Hirshler points to his 1904 “Portrait of Lady Helen Vincent,” on loan to the MFA from the Birmingham Museum of Art in Alabama. “He started to paint her in white and changed his mind halfway through, scraping it down. It isn’t clear that she changed her clothes. He just gave her a black dress.”
Adjustments were subtle but often added to the complexity of the portraits, bucking convention or imbuing the sitters with deeper intrigue, intelligence, or emotion.
“The more we study Sargent’s portraits of friends and of enigmatic or strong women, the more dynamic and progressive they seem in that historical moment,” Michelon says. “Class, race, gender and sexuality are all intrinsic aspects of Sargent’s portraits and as scholarly and curatorial methods evolve, so do our interpretations of the work.”
The MFA’s Hirshler began focusing on the fashion in Sargent’s paintings when she was invited to give a paper at the Petit Palais in Paris in 2016. “They had an exhibition about Oscar Wilde, with a symposium about the dandy as a type,” she says. “I presented my paper about Sargent’s portraits of men and then began to think about the clothes in his work and what they said publicly. I proposed this exhibition in 2017 and have been working on it ever since, with some delays during COVID[-19].”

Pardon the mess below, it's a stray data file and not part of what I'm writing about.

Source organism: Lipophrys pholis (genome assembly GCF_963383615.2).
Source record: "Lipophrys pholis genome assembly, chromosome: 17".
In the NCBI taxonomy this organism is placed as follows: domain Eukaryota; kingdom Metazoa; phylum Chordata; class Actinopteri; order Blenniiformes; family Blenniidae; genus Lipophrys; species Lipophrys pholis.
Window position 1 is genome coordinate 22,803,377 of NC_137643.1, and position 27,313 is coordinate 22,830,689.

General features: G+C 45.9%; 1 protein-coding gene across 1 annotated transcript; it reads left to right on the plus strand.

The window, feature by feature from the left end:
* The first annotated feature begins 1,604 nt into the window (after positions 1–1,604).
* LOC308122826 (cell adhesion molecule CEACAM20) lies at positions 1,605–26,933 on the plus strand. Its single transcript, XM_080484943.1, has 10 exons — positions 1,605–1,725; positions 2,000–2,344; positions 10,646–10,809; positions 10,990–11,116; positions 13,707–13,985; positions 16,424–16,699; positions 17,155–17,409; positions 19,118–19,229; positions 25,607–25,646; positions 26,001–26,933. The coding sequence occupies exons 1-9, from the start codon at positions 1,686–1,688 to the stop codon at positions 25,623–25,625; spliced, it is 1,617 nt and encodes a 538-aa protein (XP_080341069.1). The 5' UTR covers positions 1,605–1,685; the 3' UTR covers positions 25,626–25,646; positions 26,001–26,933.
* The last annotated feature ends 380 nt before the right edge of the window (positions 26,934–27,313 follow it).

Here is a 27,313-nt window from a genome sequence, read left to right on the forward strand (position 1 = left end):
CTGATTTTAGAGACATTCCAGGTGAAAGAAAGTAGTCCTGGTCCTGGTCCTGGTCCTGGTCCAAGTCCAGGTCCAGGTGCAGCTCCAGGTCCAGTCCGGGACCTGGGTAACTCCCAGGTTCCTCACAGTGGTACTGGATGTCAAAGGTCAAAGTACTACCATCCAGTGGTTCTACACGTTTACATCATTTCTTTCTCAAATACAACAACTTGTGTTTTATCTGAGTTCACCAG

Perhaps because of Sargent’s relative fame during his career, Hirshler found that many of the clothes worn in his paintings still survive, in some form or another — from full ensembles to scraps of fabric clipped from discarded dresses.
“A critic wrote that one of his portraits would become an heirloom,” Hirshler says, prompting many families to retain the sitter’s clothes or else bequeath them to institutions where they could be properly preserved. “There’s great sentimental attachment to these garments. At the same time, the clothes were very expensive and they would go in and out of style. Some were reworked, to maybe fit someone else in the family. You can really sense the sentimentality, holding onto a piece like it’s a wedding gown.”
“Fashioned by Sargent” stays in Boston until Jan. 15 and then travels to the Tate Britain in London.
As museums around the globe pivot toward fashion — jolting attendance, diversifying audiences, and attracting wealthy young patrons in order to stay relevant and solvent — the MFA possesses a rich and extensive archive to mine. The institution began collecting textiles as early as 1871, creating a Textile Study Room for artists and designers back when New England still dominated the American textile industry.
In 1930, the MFA established the first curatorial department devoted to textile arts at any American museum — a full decade and a half before New York City’s Metropolitan Museum of Art created its famed Costume Institute.
From its onset, the MFA’s textile collection has been global in scale, with 16th-century Italian needlework, Turkish velvets, and Indian carpets collected alongside early American embroidery and samplers.
Two years ago, the museum hired Theo Tyson as the Penny Vinik curator of fashion arts to develop and diversify its holdings of 20th- and 21st-century fashion. So far, Tyson has acquired a series of works by Ghanaian-American designer Mimi Plange and curated “Something Old, Something New,” a probing look at traditional wedding attire on view at the MFA through the end of this month.
In March, Tyson and MFA jewelry curator Emily Stoehrer will install “Dress Up,” an exhibit examining how fashion and jewelry shape identity — an apt arrival on the Emerald Necklace, the city’s chain of parks.